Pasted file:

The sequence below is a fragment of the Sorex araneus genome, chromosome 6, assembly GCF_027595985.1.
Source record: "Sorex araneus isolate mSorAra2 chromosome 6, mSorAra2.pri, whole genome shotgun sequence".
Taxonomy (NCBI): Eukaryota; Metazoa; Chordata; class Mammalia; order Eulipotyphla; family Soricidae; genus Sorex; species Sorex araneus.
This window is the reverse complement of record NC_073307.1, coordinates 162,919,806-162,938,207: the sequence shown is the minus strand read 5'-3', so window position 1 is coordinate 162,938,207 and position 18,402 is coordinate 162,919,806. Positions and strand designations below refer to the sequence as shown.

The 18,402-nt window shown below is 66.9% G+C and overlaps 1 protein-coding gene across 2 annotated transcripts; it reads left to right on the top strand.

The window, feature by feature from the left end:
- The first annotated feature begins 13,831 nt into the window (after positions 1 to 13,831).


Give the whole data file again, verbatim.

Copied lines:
The sequence below is a fragment of the Sorex araneus genome, chromosome 6, assembly GCF_027595985.1.
Source record: "Sorex araneus isolate mSorAra2 chromosome 6, mSorAra2.pri, whole genome shotgun sequence".
Taxonomy (NCBI): Eukaryota; Metazoa; Chordata; class Mammalia; order Eulipotyphla; family Soricidae; genus Sorex; species Sorex araneus.
This window is the reverse complement of record NC_073307.1, coordinates 162,919,806-162,938,207: the sequence shown is the minus strand read 5'-3', so window position 1 is coordinate 162,938,207 and position 18,402 is coordinate 162,919,806. Positions and strand designations below refer to the sequence as shown.

The 18,402-nt window shown below is 66.9% G+C and overlaps 1 protein-coding gene across 2 annotated transcripts; it reads left to right on the top strand.

The window, feature by feature from the left end:
- The first annotated feature begins 13,831 nt into the window (after positions 1 to 13,831).